Sepang on a MotoGP bike is ‘insane’ says rookie Di Giannantonio

Fabio Di Giannantonio calls riding a MotoGP bike around Sepang ‘insane’, recovers from Shakedown illness to complete 42 laps on opening day of test.
Fabio Di Giannantonio , Sepang MotoGP test, 5 February 2022
Fabio Di Giannantonio , Sepang MotoGP test, 5 February 2022
© Gold and Goose Photography

Gresini Ducati rider Fabio Di Giannantonio recovered from his Shakedown illness to complete 42 laps on day-one of the Sepang MotoGP test.

The Italian rider, who missed two days of action due to a stomach illness, was back in action as he finished 20th, one place behind expected 2022 title contender Francesco Bagnaia. 

Speaking about his condition and what it’s like to ride a MotoGP bike around the Sepang International Circuit, Di Giannantonio said: "Definitely better. The two days of the Shakedown test were like hell for me because I was laying down on the bed and I couldn’t move honestly. 

"I’m feeling better and today I could do plenty of laps, I think around 40 laps. It was an okay thing. 

"Sepang is great, honestly. Sepang has always been great and is a great circuit since I have been in Moto3. It’s a super wide track, super fast track and also one of the longest I think.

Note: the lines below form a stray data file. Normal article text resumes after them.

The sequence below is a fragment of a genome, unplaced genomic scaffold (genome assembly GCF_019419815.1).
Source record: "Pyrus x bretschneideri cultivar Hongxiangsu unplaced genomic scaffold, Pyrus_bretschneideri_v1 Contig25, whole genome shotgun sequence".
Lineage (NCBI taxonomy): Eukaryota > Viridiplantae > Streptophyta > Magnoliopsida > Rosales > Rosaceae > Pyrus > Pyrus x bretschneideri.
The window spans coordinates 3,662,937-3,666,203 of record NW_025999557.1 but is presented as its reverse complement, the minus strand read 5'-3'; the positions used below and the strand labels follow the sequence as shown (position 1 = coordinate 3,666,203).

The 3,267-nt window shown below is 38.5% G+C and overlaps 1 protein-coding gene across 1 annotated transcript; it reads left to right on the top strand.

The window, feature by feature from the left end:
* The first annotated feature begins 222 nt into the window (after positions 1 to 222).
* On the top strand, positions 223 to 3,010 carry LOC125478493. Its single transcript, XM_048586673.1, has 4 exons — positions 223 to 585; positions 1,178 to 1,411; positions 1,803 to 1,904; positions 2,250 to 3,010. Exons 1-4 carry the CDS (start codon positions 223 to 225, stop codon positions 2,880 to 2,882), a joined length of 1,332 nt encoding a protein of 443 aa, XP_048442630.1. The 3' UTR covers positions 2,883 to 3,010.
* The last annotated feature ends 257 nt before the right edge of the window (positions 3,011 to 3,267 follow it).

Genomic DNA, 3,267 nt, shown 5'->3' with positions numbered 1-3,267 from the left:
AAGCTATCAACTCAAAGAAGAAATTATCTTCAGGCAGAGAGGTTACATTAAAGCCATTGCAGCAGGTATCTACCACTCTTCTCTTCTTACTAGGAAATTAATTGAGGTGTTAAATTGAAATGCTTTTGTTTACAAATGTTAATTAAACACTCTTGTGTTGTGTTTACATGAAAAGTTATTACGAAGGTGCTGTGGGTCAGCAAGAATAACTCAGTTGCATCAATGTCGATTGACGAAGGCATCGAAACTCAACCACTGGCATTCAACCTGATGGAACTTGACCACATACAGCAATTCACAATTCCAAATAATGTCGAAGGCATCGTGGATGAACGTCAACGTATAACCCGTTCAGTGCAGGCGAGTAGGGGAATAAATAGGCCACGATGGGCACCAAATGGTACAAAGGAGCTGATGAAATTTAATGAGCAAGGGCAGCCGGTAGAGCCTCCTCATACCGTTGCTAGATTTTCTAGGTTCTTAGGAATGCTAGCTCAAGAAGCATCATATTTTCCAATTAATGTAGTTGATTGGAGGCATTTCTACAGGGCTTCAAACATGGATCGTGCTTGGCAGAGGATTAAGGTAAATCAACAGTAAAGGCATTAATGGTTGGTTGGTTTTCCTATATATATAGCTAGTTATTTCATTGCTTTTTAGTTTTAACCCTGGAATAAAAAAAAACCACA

"With the MotoGP it’s insane because you reach such big speeds. It’s so good to ride here and the first impressions are good. Today we did many, many steps forward so I’m quite happy about my today."

Part of a four-rider rookie class in MotoGP this season, the former two-time Moto2 race winner was keen to stress that not over-complicating things is a must during this test. 

With Di Giannantonio missing valuable track time earlier in the week compared to the likes of Raul Fernandez, Marco Bezzecchi and Darryn Binder, and the much larger learning curve that is MotoGP, the focus for the 23 year-old is instead to ‘gain experience’.    

Talking about the differences of MotoGP compared to Moto2&3, classes where the rider can understand better the set-up according to the Italian rider, Di Giannantonio added: "Well, honestly the work in MotoGP is very different compared to the work in Moto2 and Moto3. In Moto3 and Moto2, when the rider has experience he can know much more things about the bike. 

"He can understand better the set-up of the bike. In MotoGP there are… woah! There are a huge number of things to consider. 

"If the rider starts to think about all these things then for sure he will be slow on track because he will have too many things to think about. 

"I just arrived here knowing that I needed to gain experience and work with Manuel Pogialli (Gresini Racing rider coach), work on my lines, my riding style and I have a great group of guys that work on the bike, on the set-up and get ready my two babies (bikes)."

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